Sunday, May 9, 2010
Are Vampires Necessarily Evil? - Neil Benson
Let's assume that vampires, the undead kind, are real. When I first started writing Unholy Embrace, I was told by my editor vampires are by definition "evil." My response was to posit a question. If a sixteen-year-old who had never committed a mortal sin, and very few venal ones, was turned by a vampire, why would this person become evil? The response I received stated that if a vampire took the life, or the blood, from another person that made the vampire evil.
However, in recent years, we have seen movies such as Underworld, where the vampires ostensibly did not consume human blood. The vampires in the movie Underworld were a pretty rotten bunch and it would be hard to make a case they weren't evil. For some time, vampires have been able to obtain human blood from blood banks. Ergo, no need bite someone in the neck, lethal or otherwise.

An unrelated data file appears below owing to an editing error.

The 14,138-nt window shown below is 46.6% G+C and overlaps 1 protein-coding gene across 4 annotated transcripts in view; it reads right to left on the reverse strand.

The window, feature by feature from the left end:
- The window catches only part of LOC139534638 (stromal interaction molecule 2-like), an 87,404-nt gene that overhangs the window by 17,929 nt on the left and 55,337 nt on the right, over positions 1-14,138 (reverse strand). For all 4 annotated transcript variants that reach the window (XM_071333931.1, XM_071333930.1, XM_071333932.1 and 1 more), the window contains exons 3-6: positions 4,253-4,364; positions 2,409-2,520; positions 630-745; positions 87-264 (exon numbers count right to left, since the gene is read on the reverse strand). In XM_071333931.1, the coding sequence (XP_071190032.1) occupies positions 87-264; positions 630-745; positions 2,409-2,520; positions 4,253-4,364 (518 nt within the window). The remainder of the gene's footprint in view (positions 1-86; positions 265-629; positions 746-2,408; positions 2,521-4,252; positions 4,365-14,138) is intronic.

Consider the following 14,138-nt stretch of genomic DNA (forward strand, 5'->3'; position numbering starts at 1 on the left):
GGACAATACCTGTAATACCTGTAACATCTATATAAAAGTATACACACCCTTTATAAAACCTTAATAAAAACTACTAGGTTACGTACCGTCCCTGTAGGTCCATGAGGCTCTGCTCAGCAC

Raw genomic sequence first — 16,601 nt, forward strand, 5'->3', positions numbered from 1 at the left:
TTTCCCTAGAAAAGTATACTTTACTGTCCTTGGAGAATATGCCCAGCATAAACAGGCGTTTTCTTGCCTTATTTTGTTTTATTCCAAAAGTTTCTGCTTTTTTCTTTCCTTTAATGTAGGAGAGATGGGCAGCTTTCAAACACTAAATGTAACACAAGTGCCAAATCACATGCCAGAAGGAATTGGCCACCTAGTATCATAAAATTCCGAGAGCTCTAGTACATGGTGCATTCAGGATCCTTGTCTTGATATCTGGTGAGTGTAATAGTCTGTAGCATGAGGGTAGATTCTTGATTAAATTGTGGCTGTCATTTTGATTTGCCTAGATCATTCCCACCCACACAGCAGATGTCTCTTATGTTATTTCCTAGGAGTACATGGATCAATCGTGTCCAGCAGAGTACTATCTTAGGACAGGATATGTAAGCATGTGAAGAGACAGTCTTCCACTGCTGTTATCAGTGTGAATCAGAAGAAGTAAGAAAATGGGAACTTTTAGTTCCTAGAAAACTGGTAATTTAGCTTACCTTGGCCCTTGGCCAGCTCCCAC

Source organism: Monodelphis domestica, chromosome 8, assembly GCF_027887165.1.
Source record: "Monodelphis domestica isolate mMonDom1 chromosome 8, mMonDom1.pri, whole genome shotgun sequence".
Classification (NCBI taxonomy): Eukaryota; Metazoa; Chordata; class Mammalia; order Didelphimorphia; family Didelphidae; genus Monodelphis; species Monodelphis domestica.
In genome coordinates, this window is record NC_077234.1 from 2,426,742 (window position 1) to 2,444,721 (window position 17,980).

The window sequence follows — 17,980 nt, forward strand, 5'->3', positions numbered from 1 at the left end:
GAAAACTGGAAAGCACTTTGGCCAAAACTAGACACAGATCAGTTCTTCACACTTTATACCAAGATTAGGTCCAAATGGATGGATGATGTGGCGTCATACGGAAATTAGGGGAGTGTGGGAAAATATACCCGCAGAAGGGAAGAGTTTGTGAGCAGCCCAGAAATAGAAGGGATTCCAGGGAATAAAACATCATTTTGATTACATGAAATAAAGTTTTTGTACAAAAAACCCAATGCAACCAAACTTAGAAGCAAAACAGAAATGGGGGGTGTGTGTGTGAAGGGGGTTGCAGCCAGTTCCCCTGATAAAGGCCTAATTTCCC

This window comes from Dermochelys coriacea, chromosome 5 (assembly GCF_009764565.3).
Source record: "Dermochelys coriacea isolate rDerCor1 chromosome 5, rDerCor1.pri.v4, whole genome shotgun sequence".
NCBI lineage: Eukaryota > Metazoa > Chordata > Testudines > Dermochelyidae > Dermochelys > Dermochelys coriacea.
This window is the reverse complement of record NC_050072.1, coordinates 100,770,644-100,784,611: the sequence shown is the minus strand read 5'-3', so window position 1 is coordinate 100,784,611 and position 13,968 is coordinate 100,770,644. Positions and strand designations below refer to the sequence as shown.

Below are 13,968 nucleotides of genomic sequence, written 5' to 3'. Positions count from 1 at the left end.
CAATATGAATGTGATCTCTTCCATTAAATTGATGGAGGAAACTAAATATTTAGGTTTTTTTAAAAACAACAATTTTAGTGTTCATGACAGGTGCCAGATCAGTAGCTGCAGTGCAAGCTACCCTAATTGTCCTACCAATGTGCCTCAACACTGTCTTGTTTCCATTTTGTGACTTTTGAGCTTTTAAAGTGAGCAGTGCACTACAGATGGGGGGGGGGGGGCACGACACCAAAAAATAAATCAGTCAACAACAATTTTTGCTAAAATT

So, if a young woman or man, living a virtually "pure" life, was turned into a vampire at the present time, there would be no need for this person to take blood from a mortal. Clearly, if a vampire kills, then the vampire is evil. However, this would be true of a mortal who commit murders. Without committing any acts that harm a mortal person, it seems to me that the vampire cannot necessarily be considered evil by solely by being one of the undead.
I'm sure that many people would tell me that I have oversimplified the issue or question. If I have, then I would like to hear the "complete" explanation of why a vampire would necessarily be considered evil.